Even though James Swain is using the standard "swindle" story, he benefits from taking his time. The routine is based on various people with Larry Jennings being the most obvious. Every student of close-up magic should watch Swain work. The magic is obviously about him, not about the props. Even when he's doing a lot of the standard shtick, he really turns this into magic.

Available at your favorite Murphy’s Magic dealer

Product info for Chop Cup (World's Greatest Magic)

Author: Various
Publisher: L&L Publishing
Average Rating:  (1)
Retail Price: $19.95
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Manufacturer's Description:

Imagine the best magic, the best magicians, and the best producers all in one place.

Imagine no more...

If you could have one set of magic DVDs, this would be it! This benchmark collection features just about all of magic's most enduring and classic effects and routines. It's a fabulous compendium with many of the top masters in the world of magic teaching their handlings and routines for some of magic's classics. Linking rings, sponge balls, metal bending, cups and balls, thumb tips, Zombie, color-changing knives, and many, many more topics are all gathered in this one terrific DVD reference set. Each volume covers a specific subject and features new, old, and sometimes rare footage by some of the top video producers in magic.

Ever since the Chop Cup was invented by magician Al Wheatley (whose stage name was Chop Chop, which is where the trick derives its unusual name) in the early 1950s, magicians have devised increasingly clever ways to use it. The basic one-cup one-ball approach to the classic Cups and Balls has held the fascination of magicians through the years most probably due to its devious use of a mechanical principle along with sleight of hand to create an intriguing and compelling illusion. On this DVD, you'll meet some masters of the Chop Cup, each with their own spin on the trick. There are classicists such as John Mendoza, Danny Tong and Steve Dacri who beguile their audiences with basic but still utterly baffling routines. Then we have rather unique approaches to the trick, such as David Regal, who substitutes the ball with - no kidding! - a toy mouse and later, Gary Ouellet, who performs a beautifully choreographed (to music no less!) routine using a Chop Cup and a matching, ungaffed cup. Finally, we have Larry Jennings who created one of the most original (and most performed) Chop Cup routines ever. Finally, Jim Swain presents his own version of the Jennnings routine with his own singular imprint.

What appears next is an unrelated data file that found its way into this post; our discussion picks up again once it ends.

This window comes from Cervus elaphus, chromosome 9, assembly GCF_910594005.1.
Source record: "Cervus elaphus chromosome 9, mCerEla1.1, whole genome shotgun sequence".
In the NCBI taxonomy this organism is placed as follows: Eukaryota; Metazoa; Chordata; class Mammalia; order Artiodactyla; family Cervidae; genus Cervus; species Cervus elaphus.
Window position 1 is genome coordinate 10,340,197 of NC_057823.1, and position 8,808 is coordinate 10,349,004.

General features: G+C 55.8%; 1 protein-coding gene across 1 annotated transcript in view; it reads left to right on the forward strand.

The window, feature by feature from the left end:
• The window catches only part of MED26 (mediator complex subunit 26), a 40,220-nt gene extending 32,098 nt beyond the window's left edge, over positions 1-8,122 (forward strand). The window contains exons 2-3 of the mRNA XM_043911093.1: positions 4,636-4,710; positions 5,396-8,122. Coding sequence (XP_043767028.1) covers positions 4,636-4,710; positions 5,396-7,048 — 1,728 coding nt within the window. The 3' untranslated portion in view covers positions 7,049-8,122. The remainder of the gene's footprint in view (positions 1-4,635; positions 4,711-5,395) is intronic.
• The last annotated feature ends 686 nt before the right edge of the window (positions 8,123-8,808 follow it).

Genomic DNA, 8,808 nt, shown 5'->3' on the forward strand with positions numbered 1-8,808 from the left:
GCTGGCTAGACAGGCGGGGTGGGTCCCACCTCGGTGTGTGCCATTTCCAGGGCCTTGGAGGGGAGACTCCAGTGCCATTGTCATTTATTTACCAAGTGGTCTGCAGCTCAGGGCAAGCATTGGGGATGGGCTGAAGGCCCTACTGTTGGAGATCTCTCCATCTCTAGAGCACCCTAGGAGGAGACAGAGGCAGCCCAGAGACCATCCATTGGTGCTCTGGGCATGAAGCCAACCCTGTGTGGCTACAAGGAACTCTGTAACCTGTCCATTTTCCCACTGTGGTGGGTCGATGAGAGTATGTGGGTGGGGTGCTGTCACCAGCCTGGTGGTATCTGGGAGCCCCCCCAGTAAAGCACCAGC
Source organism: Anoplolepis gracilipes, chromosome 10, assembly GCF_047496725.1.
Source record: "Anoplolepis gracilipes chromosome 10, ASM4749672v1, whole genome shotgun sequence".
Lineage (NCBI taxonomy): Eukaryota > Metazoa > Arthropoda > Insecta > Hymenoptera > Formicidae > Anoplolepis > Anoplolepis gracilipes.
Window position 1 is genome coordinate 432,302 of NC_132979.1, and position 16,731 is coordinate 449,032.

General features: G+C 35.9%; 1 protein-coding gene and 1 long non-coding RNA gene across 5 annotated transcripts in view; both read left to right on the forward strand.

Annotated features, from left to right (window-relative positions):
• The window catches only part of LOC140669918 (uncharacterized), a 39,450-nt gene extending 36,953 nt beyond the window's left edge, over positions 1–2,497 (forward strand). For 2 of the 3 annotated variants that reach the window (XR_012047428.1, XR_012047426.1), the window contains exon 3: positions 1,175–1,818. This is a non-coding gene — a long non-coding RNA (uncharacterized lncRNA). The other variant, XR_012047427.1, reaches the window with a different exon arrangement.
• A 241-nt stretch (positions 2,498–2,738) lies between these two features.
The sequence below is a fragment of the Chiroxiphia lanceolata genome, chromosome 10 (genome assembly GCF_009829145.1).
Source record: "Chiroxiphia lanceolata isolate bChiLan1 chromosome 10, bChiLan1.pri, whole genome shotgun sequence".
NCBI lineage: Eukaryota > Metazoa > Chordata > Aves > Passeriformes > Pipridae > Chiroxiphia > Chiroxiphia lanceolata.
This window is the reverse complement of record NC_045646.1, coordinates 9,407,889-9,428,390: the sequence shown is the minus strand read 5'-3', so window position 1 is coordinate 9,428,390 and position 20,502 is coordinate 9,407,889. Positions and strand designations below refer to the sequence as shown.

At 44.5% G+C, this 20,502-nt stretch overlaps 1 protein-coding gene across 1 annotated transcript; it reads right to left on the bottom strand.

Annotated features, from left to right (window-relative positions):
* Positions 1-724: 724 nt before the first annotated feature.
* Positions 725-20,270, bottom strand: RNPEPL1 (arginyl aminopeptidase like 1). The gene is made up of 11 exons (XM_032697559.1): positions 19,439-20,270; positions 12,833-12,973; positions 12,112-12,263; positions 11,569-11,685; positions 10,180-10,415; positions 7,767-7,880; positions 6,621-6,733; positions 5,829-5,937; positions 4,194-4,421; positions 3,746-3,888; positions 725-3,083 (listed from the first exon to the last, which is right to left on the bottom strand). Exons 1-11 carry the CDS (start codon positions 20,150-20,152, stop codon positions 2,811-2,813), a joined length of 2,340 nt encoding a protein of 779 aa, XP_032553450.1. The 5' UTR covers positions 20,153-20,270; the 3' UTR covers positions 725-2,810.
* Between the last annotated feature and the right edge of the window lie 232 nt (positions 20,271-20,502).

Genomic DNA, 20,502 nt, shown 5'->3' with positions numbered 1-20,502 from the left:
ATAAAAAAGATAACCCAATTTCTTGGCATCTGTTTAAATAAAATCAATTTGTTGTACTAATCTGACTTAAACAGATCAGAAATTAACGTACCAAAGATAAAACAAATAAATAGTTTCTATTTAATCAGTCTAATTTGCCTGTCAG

The Chop Cup has been a signature effect for many of magic's most successful performers and on this DVD, you'll find marvelous ready-made routines in addition to scores of ideas and stratagems to add to an existing routine.

  • My Best Friend - David Regal
  • Chop Cup Routine - John Mendoza
  • The Two Goblets - Gary Ouellet
  • Chop Cup - Danny Tong (courtesy of Kozmo's Magic)
  • Chop Cup - Steve Dacri
  • Jennings Chop Cup - Larry Jennings
  • The Chop Cup - Jim Swain